Pay rise announcement highlights ongoing PRRB issues
The announcement of an end to the pay freeze for public sector workers has brought a renewed focus on the troubled relationship between bodies representing police officers and the body that decides on the level of pay rises.
Chancellor Rishi Sunak “paused” public sector pay increases for 2021/22, with the exception of the NHS and those earning less than £24,000, after heavy borrowing during the Covid-19 crisis.
On Monday (October 25) Mr Sunak said that, with the economy bouncing back following the lifting of virus restrictions, the time was right to lift the pay freeze.
“The economic impact and uncertainty of the virus meant we had to take the difficult decision to pause public sector pay. Along with our plan for jobs, this action helped us protect livelihoods at the height of the pandemic,” he said.
“And now, with the economy firmly back on track, it’s right that nurses, teachers and all the other public sector workers who played their part during the pandemic see their wages rise.”
Pay for police officers, along with nurses, prison officers and teachers, is set by an independent pay review body that makes recommendations to ministers. The Police Remuneration Review Body (PRRB), which usually gathers information from various groups including those representing police officers as well as the Home Office before reporting back to the Government is expected to make its recommendations early next year.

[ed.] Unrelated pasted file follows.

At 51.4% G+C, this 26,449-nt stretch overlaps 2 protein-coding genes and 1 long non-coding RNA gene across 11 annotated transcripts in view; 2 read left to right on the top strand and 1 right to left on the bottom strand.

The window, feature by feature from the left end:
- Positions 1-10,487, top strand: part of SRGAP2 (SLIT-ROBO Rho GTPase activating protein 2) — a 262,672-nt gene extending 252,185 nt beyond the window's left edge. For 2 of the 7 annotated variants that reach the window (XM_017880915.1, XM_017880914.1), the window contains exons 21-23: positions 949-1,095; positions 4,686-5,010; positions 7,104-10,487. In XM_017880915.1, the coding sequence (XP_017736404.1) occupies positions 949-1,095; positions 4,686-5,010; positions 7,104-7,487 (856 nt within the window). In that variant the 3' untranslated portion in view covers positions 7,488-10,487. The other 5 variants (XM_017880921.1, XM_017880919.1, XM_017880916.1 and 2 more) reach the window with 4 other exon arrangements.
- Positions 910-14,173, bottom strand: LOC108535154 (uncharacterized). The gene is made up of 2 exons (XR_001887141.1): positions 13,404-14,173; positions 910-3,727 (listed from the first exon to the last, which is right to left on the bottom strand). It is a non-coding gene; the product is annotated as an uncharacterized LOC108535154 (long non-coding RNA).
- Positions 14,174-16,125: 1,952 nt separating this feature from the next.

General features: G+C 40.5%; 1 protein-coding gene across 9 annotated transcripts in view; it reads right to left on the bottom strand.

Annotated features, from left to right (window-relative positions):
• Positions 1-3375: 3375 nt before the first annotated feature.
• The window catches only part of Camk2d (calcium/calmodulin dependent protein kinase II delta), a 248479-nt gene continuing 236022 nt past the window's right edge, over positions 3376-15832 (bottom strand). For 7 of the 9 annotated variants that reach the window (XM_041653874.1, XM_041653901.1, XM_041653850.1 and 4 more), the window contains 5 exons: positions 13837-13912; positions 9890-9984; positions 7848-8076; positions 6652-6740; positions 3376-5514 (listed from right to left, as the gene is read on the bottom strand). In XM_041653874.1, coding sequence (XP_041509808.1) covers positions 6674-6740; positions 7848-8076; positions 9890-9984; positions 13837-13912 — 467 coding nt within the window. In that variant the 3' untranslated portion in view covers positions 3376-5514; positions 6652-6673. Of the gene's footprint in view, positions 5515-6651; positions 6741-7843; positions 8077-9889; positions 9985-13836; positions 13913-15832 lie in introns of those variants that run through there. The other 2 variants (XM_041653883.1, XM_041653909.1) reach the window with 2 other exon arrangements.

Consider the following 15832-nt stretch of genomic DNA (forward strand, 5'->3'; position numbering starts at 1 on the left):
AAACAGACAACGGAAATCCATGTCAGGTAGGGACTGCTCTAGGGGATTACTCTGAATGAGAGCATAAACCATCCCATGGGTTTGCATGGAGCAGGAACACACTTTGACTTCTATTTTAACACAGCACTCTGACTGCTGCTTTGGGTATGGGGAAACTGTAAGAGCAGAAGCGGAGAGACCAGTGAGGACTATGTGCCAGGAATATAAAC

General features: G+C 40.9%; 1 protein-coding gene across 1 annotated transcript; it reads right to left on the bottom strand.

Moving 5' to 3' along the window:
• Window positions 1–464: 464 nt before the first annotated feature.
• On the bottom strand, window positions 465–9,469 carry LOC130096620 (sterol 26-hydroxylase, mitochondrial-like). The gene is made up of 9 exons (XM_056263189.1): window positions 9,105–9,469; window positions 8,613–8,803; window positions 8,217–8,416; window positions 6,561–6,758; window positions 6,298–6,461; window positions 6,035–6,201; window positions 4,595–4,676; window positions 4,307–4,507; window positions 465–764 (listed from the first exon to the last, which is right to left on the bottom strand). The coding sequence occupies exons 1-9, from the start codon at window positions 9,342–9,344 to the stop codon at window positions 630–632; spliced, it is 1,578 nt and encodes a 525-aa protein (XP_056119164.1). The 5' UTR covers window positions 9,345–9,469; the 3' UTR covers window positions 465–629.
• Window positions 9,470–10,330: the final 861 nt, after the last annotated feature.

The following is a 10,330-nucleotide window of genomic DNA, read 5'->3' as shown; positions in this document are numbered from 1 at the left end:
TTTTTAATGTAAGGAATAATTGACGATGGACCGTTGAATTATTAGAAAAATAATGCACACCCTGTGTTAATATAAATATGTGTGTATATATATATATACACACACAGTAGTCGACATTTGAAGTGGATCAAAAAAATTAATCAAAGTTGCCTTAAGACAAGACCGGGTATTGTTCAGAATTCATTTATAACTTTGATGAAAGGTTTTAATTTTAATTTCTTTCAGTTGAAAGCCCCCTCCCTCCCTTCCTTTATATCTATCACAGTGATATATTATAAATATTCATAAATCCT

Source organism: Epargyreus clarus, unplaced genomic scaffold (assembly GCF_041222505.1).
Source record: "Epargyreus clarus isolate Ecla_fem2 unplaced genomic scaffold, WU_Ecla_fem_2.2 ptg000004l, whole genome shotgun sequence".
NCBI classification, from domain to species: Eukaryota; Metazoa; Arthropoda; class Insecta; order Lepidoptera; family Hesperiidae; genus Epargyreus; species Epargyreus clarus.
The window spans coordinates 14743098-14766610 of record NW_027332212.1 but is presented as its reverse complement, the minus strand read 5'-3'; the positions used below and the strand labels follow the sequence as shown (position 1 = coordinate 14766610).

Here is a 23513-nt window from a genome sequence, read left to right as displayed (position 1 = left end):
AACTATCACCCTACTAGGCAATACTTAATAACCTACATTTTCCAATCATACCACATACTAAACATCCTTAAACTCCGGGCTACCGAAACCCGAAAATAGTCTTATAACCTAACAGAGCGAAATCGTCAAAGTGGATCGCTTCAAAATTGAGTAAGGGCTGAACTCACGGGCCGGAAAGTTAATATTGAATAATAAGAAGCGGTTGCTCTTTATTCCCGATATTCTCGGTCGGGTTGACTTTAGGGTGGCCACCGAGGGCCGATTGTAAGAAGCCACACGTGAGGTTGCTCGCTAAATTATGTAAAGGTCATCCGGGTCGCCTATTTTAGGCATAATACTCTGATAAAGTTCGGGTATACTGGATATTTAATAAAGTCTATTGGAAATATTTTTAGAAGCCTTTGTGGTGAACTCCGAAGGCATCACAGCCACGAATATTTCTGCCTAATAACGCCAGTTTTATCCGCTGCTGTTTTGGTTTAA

The pay freeze was widely criticised throughout the policing world with the Police Federation of England and Wales (PFEW) saying it amounted to a real-terms cut in pay while the chief constable of Northamptonshire Police, Nick Adderley, said it was “quite frankly an insult and wholly unacceptable”.
In July, at meeting of the PFEW National Council it was announced that the Federation was to withdraw its support and engagement from the PRRB, labelling the current police officer pay mechanism “not fit for purpose”.
Those present overwhelmingly supported a vote of no confidence in Home Secretary Priti Patel and the PRRB process for police officer pay. The chair of the National Police Chiefs’ Council, Martin Hewitt, also wrote to Ms Patel to stress that officers “deserve better”.
Similar action followed from the Police Superintendents’ Association (PSA) with president Paul Griffiths telling delegates at its annual conference that it too with be withdrawing support for the PRRB process.
“No one enters policing to get rich. It is a vocation and a career that provides challenge and demands sacrifice like no other – something clearly demonstrated amidst the pandemic.
“However, with very few employment rights, it is essential that police officers have fair and transparent processes in place to determine their pay, and that they have a clear voice within this.
“The Government direction on public service pay has overridden these processes, making decisions around pay in advance of the evidence it requests from stakeholders right across the service.
“Currently, we have no procedural justice when it comes to pay and police officers are not being heard. It is for this reason that the PSA is withdrawing from the PRRB process.”
It is not yet clear whether the PRRB would be able to continue to operate and make recommendations without the support of the PSA and the PFEW. All sides are expected to clarify their positions in the coming weeks.